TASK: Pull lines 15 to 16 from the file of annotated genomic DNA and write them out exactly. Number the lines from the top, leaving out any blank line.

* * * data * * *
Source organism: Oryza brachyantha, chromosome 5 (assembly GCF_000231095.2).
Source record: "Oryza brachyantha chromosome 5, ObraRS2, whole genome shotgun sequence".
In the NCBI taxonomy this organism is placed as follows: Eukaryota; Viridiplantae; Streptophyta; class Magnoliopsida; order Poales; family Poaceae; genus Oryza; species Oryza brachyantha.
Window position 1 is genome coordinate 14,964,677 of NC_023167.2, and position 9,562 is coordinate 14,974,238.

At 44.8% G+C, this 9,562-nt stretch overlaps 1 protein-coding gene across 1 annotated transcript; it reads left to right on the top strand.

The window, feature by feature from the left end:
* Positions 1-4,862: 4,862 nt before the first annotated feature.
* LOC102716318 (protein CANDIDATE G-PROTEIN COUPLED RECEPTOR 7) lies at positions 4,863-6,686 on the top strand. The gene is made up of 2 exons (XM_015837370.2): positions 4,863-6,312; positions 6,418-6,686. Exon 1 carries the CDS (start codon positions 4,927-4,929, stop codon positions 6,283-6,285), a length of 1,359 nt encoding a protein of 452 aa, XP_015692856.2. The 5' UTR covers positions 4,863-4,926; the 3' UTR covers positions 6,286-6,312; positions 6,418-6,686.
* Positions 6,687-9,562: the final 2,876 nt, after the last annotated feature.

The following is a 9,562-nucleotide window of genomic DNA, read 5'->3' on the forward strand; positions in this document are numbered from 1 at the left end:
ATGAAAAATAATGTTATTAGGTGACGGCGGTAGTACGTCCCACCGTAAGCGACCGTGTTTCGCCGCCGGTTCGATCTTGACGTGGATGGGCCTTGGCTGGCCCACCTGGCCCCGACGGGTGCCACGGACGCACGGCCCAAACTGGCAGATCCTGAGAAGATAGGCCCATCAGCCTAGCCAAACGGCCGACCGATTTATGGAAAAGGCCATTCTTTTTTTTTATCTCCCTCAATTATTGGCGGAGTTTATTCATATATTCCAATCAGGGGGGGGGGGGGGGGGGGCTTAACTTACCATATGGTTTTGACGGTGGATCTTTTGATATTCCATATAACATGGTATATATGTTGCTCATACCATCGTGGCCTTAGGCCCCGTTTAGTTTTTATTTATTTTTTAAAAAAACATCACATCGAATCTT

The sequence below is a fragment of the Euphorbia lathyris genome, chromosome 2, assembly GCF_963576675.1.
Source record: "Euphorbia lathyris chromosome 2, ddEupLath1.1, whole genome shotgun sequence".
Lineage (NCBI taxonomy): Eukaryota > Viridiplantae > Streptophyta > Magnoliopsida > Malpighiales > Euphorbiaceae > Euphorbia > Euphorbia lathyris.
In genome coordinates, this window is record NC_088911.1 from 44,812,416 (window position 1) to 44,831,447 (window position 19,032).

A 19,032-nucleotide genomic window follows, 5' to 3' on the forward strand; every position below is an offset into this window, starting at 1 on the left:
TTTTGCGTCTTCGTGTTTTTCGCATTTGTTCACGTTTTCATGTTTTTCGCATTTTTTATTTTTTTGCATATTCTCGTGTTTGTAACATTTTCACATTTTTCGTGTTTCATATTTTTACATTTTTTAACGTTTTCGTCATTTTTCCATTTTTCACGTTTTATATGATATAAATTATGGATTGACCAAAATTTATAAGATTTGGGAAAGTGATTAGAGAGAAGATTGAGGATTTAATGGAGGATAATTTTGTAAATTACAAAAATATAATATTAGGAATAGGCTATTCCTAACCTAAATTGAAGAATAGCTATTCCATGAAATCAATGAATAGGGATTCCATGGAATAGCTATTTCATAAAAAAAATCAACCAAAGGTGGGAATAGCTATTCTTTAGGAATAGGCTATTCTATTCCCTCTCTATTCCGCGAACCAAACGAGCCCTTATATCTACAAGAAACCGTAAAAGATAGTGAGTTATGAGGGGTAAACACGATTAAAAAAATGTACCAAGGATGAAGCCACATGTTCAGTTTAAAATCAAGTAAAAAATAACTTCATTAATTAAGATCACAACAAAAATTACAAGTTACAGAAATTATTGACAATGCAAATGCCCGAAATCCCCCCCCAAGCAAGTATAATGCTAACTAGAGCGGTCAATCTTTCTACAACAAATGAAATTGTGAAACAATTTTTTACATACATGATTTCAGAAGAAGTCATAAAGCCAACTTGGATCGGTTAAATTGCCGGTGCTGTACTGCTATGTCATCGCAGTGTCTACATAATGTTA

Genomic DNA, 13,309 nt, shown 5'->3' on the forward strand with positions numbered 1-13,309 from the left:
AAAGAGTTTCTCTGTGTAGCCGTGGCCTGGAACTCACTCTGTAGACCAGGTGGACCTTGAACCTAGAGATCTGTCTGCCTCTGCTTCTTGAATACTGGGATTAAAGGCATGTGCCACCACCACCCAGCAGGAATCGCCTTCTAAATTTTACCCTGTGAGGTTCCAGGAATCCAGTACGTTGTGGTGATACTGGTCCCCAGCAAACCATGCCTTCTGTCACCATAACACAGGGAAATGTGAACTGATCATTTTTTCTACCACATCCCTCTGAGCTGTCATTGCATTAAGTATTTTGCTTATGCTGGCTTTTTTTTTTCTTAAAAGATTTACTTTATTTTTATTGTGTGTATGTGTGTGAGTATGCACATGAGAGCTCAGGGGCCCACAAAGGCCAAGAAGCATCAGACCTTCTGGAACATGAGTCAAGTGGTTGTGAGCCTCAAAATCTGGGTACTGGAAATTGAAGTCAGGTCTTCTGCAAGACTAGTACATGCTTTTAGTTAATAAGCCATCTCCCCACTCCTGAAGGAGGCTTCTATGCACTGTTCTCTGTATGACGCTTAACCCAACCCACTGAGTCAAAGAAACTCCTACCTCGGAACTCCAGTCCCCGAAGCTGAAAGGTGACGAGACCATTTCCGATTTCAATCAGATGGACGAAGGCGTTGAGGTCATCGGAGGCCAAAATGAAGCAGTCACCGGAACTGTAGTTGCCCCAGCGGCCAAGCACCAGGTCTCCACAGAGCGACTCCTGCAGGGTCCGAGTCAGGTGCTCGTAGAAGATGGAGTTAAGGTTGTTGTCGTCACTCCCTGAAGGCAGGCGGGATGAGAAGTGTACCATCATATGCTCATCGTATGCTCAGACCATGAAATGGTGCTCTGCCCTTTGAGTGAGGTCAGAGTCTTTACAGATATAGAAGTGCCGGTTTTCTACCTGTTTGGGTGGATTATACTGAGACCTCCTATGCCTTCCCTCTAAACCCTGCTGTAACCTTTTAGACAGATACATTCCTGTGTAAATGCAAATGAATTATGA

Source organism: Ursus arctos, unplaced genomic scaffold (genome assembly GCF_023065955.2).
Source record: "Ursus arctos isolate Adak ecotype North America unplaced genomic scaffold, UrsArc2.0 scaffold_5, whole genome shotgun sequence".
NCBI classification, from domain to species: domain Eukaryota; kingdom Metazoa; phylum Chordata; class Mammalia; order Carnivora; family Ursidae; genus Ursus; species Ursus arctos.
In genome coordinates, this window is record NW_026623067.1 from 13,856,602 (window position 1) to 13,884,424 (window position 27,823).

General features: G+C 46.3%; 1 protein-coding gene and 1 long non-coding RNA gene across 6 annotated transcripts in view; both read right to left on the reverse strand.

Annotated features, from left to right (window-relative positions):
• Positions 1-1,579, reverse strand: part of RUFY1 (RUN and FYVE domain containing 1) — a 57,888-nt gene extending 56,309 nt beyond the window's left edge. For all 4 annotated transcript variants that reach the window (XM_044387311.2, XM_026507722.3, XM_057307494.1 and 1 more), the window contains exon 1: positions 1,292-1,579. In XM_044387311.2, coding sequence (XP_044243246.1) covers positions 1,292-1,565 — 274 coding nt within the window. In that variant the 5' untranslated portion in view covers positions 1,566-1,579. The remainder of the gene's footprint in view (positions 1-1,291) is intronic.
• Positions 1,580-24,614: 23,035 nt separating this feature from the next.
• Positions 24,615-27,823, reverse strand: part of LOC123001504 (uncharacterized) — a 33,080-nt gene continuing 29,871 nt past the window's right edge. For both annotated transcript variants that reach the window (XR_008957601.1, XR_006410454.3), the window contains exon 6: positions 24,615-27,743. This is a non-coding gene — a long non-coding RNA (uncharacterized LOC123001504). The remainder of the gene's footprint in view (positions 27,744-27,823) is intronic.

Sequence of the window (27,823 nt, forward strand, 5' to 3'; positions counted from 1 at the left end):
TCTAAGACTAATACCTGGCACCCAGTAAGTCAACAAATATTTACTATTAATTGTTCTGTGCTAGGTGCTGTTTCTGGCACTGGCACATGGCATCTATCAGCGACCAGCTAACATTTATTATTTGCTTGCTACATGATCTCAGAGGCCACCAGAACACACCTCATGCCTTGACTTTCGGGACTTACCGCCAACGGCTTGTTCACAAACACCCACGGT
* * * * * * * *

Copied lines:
In genome coordinates, this window is record NC_088911.1 from 44,812,416 (window position 1) to 44,831,447 (window position 19,032).

A 19,032-nucleotide genomic window follows, 5' to 3' on the forward strand; every position below is an offset into this window, starting at 1 on the left: